Commenced in January 2007
Frequency: Monthly
Edition: International
Paper Count: 2

Search results for: Ezebunwa Ethelbert Nwokocha

2 Between Efficacy and Danger: Narratives of Female University Students about Emergency Contraception Methods

Authors: Anthony Idowu Ajayi, Ezebunwa Ethelbert Nwokocha, Wilson Akpan, Oladele Vincent Adeniyi

Abstract:

Studies on emergency contraception (EC) mostly utilise quantitative methods and focus on medically approved drugs for the prevention of unwanted pregnancies. This methodological bias necessarily obscures insider perspectives on sexual behaviour, particularly on why specific methods are utilized by women who seek to prevent unplanned pregnancies. In order to privilege this perspective, with a view to further enriching the discourse and policy on the prevention and management of unplanned pregnancies, this paper brings together the findings from several focus groups and in-depth interviews conducted amongst unmarried female undergraduate students in two Nigerian universities. The study found that while the research participants had good knowledge of the consequences of unprotected sexual intercourses - with abstinence and condom widely used - participants’ willingness to rely only on medically sound measures to prevent unwanted pregnancies was not always mediated by such knowledge. Some of the methods favored by participants appeared to be those commonly associated with people of low socio-economic status in the society where the study was conducted. Medically unsafe concoctions, some outright dangerous, were widely believed to be efficacious in preventing unwanted pregnancy. Furthermore, respondents’ narratives about their sexual behaviour revealed that inadequate sex education, socio-economic pressures, and misconceptions about the efficacy of “crude” emergency contraception methods were all interrelated. The paper therefore suggests that these different facets of the unplanned pregnancy problem should be the focus of intervention.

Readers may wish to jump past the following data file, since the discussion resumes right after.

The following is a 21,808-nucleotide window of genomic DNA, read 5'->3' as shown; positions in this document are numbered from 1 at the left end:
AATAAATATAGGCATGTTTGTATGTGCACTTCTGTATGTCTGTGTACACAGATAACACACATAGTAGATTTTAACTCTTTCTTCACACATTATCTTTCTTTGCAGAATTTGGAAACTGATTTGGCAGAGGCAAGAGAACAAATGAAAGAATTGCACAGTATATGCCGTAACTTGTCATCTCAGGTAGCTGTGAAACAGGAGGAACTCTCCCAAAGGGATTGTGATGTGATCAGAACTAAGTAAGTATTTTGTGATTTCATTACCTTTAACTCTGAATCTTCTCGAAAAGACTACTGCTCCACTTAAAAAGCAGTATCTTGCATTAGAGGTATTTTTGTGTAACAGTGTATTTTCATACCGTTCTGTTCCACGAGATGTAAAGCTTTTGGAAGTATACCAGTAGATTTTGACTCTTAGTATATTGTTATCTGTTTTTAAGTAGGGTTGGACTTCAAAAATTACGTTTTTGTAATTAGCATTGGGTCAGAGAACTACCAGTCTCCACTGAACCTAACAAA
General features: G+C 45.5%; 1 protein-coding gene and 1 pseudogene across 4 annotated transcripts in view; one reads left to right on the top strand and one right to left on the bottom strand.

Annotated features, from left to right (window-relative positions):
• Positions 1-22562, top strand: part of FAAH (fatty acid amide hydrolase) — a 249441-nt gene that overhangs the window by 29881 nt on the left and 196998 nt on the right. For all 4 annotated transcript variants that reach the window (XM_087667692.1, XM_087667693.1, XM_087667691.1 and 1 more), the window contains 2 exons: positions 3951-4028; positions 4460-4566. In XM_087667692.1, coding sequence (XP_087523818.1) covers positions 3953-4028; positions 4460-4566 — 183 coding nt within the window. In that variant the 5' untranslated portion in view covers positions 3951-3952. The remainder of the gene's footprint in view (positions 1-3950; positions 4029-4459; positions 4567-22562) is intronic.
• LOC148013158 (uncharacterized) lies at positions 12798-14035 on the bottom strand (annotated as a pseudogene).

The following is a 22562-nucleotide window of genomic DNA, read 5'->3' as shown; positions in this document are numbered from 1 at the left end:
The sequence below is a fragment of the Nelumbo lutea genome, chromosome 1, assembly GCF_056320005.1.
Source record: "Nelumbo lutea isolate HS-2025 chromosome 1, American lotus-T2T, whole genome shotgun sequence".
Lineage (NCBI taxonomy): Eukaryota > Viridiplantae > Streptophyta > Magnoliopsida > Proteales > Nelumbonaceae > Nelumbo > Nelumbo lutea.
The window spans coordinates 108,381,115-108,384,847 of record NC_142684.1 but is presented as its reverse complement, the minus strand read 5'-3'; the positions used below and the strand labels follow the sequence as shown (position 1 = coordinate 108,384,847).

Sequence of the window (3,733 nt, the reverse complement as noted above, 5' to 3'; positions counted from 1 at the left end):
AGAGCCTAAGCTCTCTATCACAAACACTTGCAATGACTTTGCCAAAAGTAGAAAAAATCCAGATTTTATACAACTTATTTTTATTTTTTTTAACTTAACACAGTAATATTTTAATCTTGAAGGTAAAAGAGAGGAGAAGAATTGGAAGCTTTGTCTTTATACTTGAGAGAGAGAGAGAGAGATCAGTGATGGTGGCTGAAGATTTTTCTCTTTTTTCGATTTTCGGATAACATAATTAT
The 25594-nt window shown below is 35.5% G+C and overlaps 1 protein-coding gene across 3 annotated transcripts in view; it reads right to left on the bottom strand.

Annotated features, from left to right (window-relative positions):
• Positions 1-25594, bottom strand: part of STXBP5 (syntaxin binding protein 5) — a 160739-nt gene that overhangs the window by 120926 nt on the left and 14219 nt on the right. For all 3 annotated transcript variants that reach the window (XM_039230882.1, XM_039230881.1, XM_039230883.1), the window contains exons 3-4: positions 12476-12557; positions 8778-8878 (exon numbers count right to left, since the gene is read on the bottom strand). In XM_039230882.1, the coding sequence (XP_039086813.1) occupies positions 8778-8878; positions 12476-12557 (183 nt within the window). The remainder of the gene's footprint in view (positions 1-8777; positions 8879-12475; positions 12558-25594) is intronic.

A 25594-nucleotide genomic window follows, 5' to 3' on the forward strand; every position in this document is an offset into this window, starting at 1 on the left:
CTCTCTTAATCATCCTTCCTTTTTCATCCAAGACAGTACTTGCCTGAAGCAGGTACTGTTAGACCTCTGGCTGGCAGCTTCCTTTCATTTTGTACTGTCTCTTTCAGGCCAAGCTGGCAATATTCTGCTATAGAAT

Keywords: emergency contraception, unplanned pregnancy, unsafe abortion, concoctions

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1 Challenges to Effective Public Sector Management in Developing Countries: The Networking and Communication Functions of Public Sector Managers in Nigeria and Ghana

Authors: Ethelbert Chinedu Nwokorie

Abstract:

This empirical study analyzes the impact of communication and networking functions of Nigerian and Ghanaian public sector managers’ on public sector effectiveness. The focus is on which of these management functions public sector managers’ in these countries perform most, why, how and how does it affect effectiveness of public sector organizations in the two countries. This qualitative analysis was done by interviewing middle and top level managers in some selected public sector organizations in the two countries on their practical experiences. Findings reveal that ineffectiveness of public sector organizations in Ghana persists because public sector managers perform more of networking functions to promote their individual carrier success and progression in their various organizations, rather than achieving the organizations goals and objectives. In Nigeria, though majority of the interviewed public sector managers perform more communication functions than networking, they do this mostly by treating files and correspondences, instead of face-to-face communication and interaction with employees’. Hence, they hardly relate directly with their employees’ to find out how they are performing their jobs, their challenges, where they are having problems and why. The findings and recommendations of this study will help in improving effectiveness, quality and service delivery in Nigerian and Ghanaian public sector organizations and beyond.

Keywords: Networking, Communication, Management, Organization, Public Sector, Effectiveness, employees

Procedia PDF Downloads 296